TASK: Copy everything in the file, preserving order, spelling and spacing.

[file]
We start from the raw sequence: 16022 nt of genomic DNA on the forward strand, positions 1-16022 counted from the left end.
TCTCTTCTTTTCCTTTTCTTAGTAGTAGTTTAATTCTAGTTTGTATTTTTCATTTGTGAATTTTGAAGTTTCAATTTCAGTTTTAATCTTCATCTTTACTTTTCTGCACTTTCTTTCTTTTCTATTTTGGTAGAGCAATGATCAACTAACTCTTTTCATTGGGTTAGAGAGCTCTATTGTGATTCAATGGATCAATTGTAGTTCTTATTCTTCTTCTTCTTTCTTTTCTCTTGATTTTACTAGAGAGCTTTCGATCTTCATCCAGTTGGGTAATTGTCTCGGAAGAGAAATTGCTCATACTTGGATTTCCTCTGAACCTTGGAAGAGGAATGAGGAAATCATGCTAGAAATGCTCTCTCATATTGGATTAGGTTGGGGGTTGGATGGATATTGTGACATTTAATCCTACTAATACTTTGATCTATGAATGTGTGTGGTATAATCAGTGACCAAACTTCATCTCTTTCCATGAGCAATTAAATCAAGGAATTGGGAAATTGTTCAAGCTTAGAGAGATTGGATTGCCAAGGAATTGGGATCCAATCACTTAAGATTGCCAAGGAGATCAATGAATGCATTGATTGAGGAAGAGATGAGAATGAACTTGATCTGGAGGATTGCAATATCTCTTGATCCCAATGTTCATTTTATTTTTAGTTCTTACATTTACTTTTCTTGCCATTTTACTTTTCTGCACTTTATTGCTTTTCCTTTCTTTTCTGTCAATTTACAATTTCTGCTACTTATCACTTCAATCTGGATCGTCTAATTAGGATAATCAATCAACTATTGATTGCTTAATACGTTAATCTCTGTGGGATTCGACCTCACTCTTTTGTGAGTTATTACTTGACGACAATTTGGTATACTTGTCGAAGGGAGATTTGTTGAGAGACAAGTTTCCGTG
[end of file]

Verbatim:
We start from the raw sequence: 16022 nt of genomic DNA on the forward strand, positions 1-16022 counted from the left end.
TCTCTTCTTTTCCTTTTCTTAGTAGTAGTTTAATTCTAGTTTGTATTTTTCATTTGTGAATTTTGAAGTTTCAATTTCAGTTTTAATCTTCATCTTTACTTTTCTGCACTTTCTTTCTTTTCTATTTTGGTAGAGCAATGATCAACTAACTCTTTTCATTGGGTTAGAGAGCTCTATTGTGATTCAATGGATCAATTGTAGTTCTTATTCTTCTTCTTCTTTCTTTTCTCTTGATTTTACTAGAGAGCTTTCGATCTTCATCCAGTTGGGTAATTGTCTCGGAAGAGAAATTGCTCATACTTGGATTTCCTCTGAACCTTGGAAGAGGAATGAGGAAATCATGCTAGAAATGCTCTCTCATATTGGATTAGGTTGGGGGTTGGATGGATATTGTGACATTTAATCCTACTAATACTTTGATCTATGAATGTGTGTGGTATAATCAGTGACCAAACTTCATCTCTTTCCATGAGCAATTAAATCAAGGAATTGGGAAATTGTTCAAGCTTAGAGAGATTGGATTGCCAAGGAATTGGGATCCAATCACTTAAGATTGCCAAGGAGATCAATGAATGCATTGATTGAGGAAGAGATGAGAATGAACTTGATCTGGAGGATTGCAATATCTCTTGATCCCAATGTTCATTTTATTTTTAGTTCTTACATTTACTTTTCTTGCCATTTTACTTTTCTGCACTTTATTGCTTTTCCTTTCTTTTCTGTCAATTTACAATTTCTGCTACTTATCACTTCAATCTGGATCGTCTAATTAGGATAATCAATCAACTATTGATTGCTTAATACGTTAATCTCTGTGGGATTCGACCTCACTCTTTTGTGAGTTATTACTTGACGACAATTTGGTATACTTGTCGAAGGGAGATTTGTTGAGAGACAAGTTTCCGTG